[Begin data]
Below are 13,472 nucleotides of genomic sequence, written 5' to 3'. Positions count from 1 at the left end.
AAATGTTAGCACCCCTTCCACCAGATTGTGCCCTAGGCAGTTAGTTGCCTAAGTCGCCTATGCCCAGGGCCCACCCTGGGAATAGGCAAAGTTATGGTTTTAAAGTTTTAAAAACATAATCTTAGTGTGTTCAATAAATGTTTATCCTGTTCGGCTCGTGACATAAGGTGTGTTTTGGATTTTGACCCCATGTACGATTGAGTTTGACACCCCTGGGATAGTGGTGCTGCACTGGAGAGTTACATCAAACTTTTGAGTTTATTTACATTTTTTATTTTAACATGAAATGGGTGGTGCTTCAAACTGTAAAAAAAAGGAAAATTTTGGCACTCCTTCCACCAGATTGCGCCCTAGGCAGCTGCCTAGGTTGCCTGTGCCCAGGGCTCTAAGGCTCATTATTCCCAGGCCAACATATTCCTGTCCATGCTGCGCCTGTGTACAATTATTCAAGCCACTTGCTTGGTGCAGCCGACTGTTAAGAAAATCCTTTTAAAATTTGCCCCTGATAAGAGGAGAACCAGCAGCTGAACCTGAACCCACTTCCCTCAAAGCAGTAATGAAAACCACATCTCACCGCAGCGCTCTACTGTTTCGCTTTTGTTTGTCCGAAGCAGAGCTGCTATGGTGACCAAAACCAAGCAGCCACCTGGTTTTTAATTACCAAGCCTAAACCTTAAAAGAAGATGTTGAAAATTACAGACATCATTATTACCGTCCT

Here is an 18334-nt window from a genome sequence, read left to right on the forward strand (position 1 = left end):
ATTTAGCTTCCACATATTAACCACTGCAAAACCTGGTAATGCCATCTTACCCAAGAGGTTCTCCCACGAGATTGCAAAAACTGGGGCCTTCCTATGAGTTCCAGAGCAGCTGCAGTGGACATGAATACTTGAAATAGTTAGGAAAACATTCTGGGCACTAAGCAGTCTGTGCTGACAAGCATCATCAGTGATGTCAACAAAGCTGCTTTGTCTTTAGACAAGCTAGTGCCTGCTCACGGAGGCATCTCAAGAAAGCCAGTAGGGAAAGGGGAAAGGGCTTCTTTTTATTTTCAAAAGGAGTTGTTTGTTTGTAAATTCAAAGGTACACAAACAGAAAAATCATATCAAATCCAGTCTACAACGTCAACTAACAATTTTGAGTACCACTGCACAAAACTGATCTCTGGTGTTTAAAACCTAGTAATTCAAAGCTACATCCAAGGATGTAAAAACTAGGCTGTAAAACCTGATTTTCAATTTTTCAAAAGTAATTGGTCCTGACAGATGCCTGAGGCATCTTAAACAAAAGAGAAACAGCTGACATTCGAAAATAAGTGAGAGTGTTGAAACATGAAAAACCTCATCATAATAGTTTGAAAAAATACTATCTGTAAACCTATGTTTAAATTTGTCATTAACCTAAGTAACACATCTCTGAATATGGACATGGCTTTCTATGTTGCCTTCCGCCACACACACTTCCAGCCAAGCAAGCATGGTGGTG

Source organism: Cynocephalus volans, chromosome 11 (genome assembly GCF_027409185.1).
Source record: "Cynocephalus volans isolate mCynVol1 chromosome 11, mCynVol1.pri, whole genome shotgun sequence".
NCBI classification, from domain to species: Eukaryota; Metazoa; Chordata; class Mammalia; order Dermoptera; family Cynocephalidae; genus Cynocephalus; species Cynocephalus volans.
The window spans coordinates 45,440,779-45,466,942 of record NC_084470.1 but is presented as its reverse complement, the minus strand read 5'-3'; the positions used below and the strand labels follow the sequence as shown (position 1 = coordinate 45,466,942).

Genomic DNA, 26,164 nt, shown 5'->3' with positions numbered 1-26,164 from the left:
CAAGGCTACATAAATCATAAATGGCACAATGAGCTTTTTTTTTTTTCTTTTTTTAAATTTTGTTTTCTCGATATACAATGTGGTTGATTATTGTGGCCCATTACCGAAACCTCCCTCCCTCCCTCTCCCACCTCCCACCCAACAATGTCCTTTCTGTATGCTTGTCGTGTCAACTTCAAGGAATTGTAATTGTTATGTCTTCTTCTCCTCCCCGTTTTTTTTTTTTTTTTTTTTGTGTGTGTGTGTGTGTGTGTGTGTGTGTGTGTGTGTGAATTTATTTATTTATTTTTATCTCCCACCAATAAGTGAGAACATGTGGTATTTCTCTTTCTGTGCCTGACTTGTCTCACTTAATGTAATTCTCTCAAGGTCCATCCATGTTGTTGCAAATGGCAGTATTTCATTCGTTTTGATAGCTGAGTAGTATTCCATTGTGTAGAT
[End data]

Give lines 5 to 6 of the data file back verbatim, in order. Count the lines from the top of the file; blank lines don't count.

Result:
Source organism: Cynocephalus volans, chromosome 11 (genome assembly GCF_027409185.1).
Source record: "Cynocephalus volans isolate mCynVol1 chromosome 11, mCynVol1.pri, whole genome shotgun sequence".